Today With Many
BY VELMA SOUTHERLAND
North Greene High School senior Kelly Mrock fulfilled a longtime dream Monday evening when she was crowned the 2013 Miss Fairest of the Fair on opening night of the 64th annual Greene County Fair.
Mrock, 17, was competing against six other young women, age 16-21, during the "No Place Like Home"-themed event on the Main Stage at the fairgrounds.
Mrock was crowned by the 2012 Miss Fairest of the Fair, Emily Bryant.
Also announced were members of the court: Baylee Jarrell, 17, first runner-up; Madeline Wood, 17, second runner-up; Alyssa McClanahan, 19, third runner-up; and Whitney Johnson, 17, fourth runner-up.
It had been announced earlier in the evening that McClanahan and Johnson had tied for the "Miss Congeniality" award, for which the contestants had voted Sunday during a tea held at the City Garage Car Museum.
It was during that time that the seven young women had had their private judges' interviews and the three judges had written the questions which the five finalists answered onstage during the final portion of the pageant.
Mrock's question was to name one characteristic she would not tolerate in a friend.
Her answer: "Someone I could not trust. If you don't have trust, you don't have anything."
Following the crowning, as family members and friends of the contestants gathered onstage, Mrock said that, once she and Jarrell were the only two remaining, she was "very nervous, but knew that either way, I was going to be happy" with the outcome since "Baylee is a great girl."
However, receiving the crown was better because, she said, "It's something I've wanted a really long time."
The contestants were judged 50 percent on beauty, 25 percent on poise and personality, and 25 percent on the private interview.
Mrock had a bevy of trusted friends in the audience, all wearing T-shirts they had had made when they went to Jackson earlier this year to support Mrock, the reigning 2013 Greene County Outstanding Teen, as she competed at the state level.
The backs of the friends' shirts were inscribed "Keep calm and crown Kelly."
Mrock is the daughter of Doug and Gayle Mrock and is a member of the 2012-13 Greene County Youth Leadership class of the Greene County Partnership.
She is a 2013 Greeneville Sun Calendar Girl, is cheer captain at North Greene and is a member of the youth group at Union Temple United Methodist Church.
Following the Fairest of the Fair competition, the name of Bobby L. Dixon, of Church Hill, was drawn for a $1,000 prize, which was sponsored by Family Attractions Amusement, the carnival company on the midway.
RAIN HOLDS OFF
As the Fairest of the Fair competition got underway, Bobby Holt, fair president, welcomed the crowd, which filled perhaps half the seating at the Main Stage under an overcast sky.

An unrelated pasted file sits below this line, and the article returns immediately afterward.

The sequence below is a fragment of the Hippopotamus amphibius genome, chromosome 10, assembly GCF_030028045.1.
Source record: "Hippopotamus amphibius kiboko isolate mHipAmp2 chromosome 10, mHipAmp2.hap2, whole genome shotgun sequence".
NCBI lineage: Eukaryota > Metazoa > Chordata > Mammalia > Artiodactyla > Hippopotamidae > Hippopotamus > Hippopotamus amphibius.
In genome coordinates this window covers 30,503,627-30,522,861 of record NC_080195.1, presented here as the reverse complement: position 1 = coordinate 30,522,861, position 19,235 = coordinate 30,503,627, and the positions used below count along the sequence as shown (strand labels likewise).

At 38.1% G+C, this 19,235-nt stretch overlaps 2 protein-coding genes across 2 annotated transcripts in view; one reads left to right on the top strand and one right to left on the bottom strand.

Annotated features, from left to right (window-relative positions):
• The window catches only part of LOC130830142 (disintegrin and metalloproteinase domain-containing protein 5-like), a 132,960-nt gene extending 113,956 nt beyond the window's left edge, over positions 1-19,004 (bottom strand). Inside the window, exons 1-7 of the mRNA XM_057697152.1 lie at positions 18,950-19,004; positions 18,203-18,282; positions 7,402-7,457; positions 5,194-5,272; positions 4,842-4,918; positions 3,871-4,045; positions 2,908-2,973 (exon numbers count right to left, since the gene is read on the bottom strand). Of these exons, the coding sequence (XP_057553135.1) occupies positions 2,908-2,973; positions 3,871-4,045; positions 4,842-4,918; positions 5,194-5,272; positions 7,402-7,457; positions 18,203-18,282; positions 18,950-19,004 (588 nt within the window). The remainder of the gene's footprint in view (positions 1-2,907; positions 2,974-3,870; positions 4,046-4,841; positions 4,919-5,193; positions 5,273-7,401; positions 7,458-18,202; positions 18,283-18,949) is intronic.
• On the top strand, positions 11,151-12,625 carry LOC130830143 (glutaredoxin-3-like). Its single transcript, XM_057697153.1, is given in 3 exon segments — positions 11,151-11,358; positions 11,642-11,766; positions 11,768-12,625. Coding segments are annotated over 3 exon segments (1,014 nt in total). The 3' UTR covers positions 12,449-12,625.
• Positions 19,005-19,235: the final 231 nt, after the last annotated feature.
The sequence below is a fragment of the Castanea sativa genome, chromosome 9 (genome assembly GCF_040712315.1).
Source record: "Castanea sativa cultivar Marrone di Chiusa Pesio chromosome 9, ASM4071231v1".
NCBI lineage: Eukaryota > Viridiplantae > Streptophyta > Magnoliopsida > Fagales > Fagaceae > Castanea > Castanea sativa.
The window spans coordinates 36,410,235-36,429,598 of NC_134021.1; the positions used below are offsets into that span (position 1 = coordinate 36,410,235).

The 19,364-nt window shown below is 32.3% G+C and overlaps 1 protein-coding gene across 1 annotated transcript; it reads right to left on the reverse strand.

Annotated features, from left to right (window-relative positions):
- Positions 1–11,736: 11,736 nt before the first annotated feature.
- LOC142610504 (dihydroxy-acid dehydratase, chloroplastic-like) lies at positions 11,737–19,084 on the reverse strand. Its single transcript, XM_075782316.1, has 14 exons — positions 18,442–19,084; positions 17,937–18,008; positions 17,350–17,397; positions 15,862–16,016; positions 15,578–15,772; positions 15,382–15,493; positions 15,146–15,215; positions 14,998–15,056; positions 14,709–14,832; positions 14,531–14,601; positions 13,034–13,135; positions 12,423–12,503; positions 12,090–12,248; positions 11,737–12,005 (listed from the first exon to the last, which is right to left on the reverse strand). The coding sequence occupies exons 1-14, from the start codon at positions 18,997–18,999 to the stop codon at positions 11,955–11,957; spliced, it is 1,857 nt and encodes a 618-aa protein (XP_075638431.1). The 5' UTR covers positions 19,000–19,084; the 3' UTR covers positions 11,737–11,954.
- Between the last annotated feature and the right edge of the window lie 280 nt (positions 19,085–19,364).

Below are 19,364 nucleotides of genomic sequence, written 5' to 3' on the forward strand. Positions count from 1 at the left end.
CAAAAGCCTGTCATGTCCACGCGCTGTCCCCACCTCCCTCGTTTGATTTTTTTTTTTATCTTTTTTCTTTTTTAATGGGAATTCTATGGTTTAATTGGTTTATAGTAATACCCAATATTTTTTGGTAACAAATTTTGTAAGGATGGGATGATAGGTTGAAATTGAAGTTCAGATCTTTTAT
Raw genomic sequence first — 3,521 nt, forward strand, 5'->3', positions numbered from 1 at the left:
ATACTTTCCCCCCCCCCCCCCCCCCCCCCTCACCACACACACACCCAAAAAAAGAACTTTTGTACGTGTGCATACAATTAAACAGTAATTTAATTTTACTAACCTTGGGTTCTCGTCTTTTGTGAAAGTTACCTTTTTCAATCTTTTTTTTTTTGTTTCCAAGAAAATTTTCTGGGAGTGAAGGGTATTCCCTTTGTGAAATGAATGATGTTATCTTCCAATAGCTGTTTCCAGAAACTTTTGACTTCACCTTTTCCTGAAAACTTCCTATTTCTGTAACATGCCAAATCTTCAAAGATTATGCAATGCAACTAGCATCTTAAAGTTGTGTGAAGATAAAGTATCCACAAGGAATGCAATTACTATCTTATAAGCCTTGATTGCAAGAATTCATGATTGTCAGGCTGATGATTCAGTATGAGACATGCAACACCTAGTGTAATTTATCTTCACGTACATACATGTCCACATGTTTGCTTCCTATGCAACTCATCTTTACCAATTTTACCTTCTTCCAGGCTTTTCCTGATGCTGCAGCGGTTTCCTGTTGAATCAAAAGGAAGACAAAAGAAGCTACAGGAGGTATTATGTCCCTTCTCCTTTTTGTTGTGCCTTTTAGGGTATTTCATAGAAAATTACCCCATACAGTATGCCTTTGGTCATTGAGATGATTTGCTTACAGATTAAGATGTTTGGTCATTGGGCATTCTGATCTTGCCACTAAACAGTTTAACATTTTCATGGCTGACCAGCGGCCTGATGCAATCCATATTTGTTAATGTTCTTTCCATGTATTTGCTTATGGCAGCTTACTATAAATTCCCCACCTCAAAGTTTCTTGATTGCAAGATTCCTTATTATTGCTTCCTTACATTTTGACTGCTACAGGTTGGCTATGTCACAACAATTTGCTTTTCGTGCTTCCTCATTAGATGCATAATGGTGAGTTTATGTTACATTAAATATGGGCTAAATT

No rain marred the event, and an occasional cool breeze made things more pleasant.
The pageant was emceed by 1998 Miss Fairest of the Fair, Keema Bowman Greenlee, and Ron Metcalfe, Operations Manager of Radio Greeneville.
During the opening number, a dance to "Ease on Down the Road," the contestants were attired in white shorts and blue gingham shirts, and Bryant and members of Lesa's School of Dance were costumed as "The Wizard of Oz's" Dorothy, The Scarecrow, The Tin Man and the Cowardly Lion.
SONGS, SHELTON TICKETS
Throughout the evening, Jerry Scott, a former winner of the fair's Greeneville's Greatest! competition, sang a number of songs.
The popular vocalist has recently moved to Nashville in order to have more opportunities in the music industry. He referred to the show's theme and said he was glad to be home.
About halfway through the competition, Metcalfe announced that somewhere in the audience was a chair with tickets to see Blake Shelton taped underneath. There was a prolonged scramble as the audience checked their own seats, then the empty seats for the coveted prize sponsored by Radio WIKQ.
Linda Sweat discovered the right chair.
Monday evening's attendance was 3,114, considerably down from last year's opening night,ik which saw 4,248 people attending.
Holt attributed the decline to the weather, noting that less than two miles from the fairgrounds there had been heavy rain on Monday evening "and that probably kept a lot of folks in."
Today and tonight's forecast is also calling for rain, but once the cold front moves through and the predicted warm front arrives, Holt is hoping for "good nights on Thursday, Friday and Saturday."
Other events on Monday included the Little Britches Contest, the Junior Dairy Show, preliminary rounds in the Greeneville's Greatest! competition held in the Andrew Johnson Bank Pavilion, and a Tractor Pull, sponsored by Meade Tractor in the Jim Saulsbury Motorsports Arena.
As the fair continues today, Senior Citizens' Day is being observed and anyone 60 and older will be admitted for $4.
There will be a drawing for a $1,000 prize, sponsored by Greeneville.com
Scheduled for today is the Open Dairy Show at 1 p.m. The gates open at 4 p.m., and the carnival opens at 5 p.m.
The first of several baby shows will begin at 6 p.m. in the Andrew Johnson Bank Pavilion.
Meade Tractor is again sponsoring a Tractor Pull at 6:30 p.m. in the Jim Saulsbury Motorsports Arena. A Corn Bag Toss tournament will be held at 7 p.m.
The group Ricochet will perform on the Main Stage at 8 p.m., and Living Testament will perform at the Andrew Johnson Bank Pavilion at 9 p.m.
The fair continues through Saturday with a variety of events planned for each day.